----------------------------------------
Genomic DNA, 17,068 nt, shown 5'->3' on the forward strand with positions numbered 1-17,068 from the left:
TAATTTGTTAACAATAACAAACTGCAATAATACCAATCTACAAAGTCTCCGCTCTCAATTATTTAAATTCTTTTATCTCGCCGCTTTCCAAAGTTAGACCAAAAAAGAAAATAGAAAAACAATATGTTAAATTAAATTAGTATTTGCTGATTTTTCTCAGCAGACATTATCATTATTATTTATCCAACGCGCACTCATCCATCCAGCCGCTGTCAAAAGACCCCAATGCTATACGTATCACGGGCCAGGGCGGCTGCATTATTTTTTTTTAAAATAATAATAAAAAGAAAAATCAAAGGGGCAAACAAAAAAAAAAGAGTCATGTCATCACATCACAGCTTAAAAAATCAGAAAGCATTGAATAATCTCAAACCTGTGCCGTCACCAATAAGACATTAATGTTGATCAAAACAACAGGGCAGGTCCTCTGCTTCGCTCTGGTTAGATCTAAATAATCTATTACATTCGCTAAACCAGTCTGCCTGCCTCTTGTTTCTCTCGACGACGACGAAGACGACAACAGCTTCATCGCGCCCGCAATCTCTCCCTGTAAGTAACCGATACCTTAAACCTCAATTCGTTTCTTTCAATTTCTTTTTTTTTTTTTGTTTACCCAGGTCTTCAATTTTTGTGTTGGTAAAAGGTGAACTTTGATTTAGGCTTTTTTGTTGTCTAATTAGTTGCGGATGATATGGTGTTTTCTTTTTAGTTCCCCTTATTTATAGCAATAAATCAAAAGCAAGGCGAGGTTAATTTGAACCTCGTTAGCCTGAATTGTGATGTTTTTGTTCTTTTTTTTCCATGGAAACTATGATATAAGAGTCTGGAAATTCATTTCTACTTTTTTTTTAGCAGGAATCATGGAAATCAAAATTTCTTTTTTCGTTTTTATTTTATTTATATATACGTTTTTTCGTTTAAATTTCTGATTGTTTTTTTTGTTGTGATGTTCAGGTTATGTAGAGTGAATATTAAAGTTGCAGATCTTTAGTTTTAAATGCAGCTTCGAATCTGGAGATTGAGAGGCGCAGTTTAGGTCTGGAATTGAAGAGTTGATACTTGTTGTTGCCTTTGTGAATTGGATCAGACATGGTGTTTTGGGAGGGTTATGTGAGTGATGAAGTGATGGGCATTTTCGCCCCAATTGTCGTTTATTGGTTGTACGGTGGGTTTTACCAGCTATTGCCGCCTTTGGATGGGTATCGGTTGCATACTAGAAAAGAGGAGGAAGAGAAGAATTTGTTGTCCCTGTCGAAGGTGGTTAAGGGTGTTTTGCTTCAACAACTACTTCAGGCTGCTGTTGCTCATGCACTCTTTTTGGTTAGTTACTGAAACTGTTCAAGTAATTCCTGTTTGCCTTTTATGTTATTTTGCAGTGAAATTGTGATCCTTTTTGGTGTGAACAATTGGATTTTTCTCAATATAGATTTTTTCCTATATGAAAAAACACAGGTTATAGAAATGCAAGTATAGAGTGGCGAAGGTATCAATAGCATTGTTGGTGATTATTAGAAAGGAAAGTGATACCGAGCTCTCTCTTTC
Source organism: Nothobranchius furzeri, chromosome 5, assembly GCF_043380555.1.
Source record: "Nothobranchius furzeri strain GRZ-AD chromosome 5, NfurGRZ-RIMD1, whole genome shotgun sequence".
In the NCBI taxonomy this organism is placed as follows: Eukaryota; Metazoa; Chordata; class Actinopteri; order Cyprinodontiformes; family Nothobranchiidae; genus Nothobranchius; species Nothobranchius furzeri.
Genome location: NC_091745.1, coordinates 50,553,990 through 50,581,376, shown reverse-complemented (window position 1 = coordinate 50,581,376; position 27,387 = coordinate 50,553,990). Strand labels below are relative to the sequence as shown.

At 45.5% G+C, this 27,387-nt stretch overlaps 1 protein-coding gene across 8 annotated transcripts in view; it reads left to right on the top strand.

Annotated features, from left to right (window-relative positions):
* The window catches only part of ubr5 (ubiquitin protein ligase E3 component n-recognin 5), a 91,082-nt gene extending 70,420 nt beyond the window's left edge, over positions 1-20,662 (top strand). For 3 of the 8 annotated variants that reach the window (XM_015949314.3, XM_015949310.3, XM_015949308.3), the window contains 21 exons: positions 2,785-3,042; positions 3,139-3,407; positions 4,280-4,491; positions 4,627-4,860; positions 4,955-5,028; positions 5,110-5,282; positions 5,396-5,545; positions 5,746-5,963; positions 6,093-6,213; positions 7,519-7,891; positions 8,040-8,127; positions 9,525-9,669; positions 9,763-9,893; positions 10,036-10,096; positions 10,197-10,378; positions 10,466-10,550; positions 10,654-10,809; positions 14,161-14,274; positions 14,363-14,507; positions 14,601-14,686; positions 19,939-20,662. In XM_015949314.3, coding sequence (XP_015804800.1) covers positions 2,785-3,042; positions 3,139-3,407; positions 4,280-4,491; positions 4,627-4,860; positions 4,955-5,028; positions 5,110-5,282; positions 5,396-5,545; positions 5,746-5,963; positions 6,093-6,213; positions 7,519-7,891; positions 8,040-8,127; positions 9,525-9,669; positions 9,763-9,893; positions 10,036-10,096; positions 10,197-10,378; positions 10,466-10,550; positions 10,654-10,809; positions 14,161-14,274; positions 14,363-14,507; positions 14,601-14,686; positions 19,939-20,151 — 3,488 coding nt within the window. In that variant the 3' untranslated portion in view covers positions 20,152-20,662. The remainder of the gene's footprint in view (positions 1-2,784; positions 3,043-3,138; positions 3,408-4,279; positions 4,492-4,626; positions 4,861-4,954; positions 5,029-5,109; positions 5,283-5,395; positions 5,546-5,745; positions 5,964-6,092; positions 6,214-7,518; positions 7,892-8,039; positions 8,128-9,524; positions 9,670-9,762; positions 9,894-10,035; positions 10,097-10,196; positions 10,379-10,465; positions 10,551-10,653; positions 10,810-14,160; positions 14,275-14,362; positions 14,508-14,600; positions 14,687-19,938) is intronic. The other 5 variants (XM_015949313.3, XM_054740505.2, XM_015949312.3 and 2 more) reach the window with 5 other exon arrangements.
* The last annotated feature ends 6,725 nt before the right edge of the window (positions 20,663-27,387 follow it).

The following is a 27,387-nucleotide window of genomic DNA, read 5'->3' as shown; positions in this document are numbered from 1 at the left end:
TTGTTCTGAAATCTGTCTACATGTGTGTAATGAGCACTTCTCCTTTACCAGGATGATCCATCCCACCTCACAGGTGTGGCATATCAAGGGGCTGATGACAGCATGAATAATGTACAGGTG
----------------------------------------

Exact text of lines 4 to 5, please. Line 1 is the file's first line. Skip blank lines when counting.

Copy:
Source record: "Nothobranchius furzeri strain GRZ-AD chromosome 5, NfurGRZ-RIMD1, whole genome shotgun sequence".
In the NCBI taxonomy this organism is placed as follows: Eukaryota; Metazoa; Chordata; class Actinopteri; order Cyprinodontiformes; family Nothobranchiidae; genus Nothobranchius; species Nothobranchius furzeri.